There are over 20,000 butterfly species in the world, including swallowtails, skippers and cabbage white butterflies. Swallowtails are often recognized by green or blue scales on their wings. Skippers are identifiable by white patches in the center of their hind wings. Cabbage white butterflies are small in size and typically have one to two black dots on each wing.
The monarch butterfly is red to orange in color, and its wings are bordered with black and white spots. Monarch butterflies are known for their beautiful, intricate wings that resemble stained glass windows. They are commonly found in North and South America. The monarch's diet consists of milkweed that is gathered from floral nectar. Milkweed ingestion allows the monarch to produce alkaloid, a foul-tasting substance that protects the butterfly from predators.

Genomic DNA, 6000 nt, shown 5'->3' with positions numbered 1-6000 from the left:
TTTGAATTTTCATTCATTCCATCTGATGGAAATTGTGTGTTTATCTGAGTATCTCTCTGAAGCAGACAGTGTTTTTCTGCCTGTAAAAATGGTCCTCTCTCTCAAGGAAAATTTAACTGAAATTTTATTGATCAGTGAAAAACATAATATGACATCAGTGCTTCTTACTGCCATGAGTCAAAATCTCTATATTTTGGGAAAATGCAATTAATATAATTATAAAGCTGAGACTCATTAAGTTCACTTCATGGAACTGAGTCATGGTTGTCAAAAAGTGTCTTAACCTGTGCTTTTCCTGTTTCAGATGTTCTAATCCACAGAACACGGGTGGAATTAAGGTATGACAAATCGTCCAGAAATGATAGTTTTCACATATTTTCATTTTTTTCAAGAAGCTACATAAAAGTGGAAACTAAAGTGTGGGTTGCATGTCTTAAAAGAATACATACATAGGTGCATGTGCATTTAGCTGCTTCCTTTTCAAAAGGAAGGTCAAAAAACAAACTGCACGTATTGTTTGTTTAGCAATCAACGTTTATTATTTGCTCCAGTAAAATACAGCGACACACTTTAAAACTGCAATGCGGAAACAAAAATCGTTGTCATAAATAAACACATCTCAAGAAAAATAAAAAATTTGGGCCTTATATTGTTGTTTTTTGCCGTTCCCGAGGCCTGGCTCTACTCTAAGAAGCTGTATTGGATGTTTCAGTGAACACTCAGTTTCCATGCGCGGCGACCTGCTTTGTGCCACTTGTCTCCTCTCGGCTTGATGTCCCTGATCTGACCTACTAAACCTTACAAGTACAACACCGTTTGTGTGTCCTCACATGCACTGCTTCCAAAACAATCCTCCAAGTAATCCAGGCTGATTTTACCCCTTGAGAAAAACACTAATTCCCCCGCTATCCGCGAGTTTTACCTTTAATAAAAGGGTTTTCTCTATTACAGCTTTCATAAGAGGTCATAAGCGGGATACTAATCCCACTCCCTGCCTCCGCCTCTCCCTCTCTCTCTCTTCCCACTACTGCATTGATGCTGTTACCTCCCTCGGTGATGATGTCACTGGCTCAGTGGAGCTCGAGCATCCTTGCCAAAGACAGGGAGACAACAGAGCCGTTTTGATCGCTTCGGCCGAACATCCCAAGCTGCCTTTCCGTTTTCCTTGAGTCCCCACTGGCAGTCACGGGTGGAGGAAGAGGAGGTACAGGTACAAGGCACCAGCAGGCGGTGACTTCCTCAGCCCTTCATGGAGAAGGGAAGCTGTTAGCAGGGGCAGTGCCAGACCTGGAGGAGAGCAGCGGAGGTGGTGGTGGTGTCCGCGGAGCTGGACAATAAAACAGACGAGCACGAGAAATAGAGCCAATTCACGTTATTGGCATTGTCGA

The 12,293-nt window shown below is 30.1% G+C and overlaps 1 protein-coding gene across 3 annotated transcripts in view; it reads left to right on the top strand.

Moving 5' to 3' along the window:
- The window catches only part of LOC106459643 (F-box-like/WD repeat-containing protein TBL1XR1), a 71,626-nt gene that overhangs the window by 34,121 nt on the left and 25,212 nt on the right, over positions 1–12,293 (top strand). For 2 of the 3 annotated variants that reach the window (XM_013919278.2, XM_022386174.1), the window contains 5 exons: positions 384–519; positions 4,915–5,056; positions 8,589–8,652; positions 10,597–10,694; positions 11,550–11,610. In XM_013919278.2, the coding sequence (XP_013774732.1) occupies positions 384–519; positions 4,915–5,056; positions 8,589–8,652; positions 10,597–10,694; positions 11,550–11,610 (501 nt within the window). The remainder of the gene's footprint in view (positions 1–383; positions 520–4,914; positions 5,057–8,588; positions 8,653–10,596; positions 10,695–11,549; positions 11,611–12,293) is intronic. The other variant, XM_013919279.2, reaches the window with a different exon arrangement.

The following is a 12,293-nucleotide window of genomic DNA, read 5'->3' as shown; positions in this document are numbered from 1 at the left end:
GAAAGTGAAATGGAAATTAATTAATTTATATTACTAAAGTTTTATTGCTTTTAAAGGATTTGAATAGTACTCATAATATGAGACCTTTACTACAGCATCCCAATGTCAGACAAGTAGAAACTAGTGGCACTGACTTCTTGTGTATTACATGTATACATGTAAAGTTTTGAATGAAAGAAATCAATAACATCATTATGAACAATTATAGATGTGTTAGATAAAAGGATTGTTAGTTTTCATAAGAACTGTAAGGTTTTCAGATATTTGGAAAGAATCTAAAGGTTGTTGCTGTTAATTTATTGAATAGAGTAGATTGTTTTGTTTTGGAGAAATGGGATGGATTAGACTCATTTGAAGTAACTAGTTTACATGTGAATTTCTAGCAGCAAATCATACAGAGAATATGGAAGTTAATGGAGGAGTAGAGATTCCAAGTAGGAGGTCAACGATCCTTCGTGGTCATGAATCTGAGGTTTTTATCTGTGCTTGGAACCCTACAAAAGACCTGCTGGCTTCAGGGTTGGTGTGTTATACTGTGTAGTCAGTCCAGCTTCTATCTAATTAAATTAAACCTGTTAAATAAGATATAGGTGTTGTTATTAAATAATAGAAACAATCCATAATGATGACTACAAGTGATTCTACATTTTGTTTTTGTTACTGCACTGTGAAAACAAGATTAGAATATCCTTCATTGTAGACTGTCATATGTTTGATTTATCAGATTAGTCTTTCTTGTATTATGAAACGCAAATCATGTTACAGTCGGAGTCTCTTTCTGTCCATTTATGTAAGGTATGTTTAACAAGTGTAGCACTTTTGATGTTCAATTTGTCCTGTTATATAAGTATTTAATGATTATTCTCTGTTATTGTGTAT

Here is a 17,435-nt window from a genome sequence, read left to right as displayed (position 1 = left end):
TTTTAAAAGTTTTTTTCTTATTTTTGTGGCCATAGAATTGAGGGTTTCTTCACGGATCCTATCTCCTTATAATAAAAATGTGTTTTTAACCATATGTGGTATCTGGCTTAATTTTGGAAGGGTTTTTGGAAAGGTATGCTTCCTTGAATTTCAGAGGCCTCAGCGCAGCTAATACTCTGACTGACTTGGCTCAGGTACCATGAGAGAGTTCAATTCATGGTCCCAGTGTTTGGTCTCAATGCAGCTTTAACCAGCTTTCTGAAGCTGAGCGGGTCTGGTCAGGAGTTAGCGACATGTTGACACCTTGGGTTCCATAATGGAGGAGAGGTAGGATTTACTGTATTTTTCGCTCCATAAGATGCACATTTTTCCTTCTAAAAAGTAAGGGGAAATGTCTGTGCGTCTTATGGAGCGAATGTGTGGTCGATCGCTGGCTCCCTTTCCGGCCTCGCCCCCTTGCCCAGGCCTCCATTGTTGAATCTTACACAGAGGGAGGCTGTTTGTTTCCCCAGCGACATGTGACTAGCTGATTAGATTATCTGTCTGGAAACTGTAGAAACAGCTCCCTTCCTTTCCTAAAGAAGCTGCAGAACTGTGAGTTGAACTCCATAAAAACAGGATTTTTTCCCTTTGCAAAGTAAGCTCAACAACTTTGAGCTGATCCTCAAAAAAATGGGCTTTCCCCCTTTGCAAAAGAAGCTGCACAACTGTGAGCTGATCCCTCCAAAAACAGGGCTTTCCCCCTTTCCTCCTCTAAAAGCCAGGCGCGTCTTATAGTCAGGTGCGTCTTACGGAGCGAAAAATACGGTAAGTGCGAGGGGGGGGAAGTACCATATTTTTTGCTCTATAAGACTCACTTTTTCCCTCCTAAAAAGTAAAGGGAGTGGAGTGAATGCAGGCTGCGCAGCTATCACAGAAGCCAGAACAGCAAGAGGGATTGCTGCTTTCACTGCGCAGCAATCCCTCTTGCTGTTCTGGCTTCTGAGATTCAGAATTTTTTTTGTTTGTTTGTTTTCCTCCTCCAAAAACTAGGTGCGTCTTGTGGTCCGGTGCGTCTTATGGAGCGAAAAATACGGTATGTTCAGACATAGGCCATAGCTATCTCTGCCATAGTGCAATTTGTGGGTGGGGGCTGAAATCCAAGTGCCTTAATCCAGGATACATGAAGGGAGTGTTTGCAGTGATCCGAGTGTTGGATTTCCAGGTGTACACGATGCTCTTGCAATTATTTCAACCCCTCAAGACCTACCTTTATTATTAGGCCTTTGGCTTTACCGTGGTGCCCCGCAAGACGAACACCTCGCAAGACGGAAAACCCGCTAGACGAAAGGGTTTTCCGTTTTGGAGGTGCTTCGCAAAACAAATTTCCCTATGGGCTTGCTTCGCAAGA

The blue morpho butterfly, also referred to as Morpho peleides, is identified by its bright blue wings that are bordered in black. Blue morpho butterflies have wings that span from 5 to 8 inches and possess tiny scales that reflect light. The light reflectors create the iridescent blue hue of the blue morpho butterfly's wings. The undersides of the blue morpho butterfly's wings are brown in color, which allows for quick camouflage against predators when the wings are closed.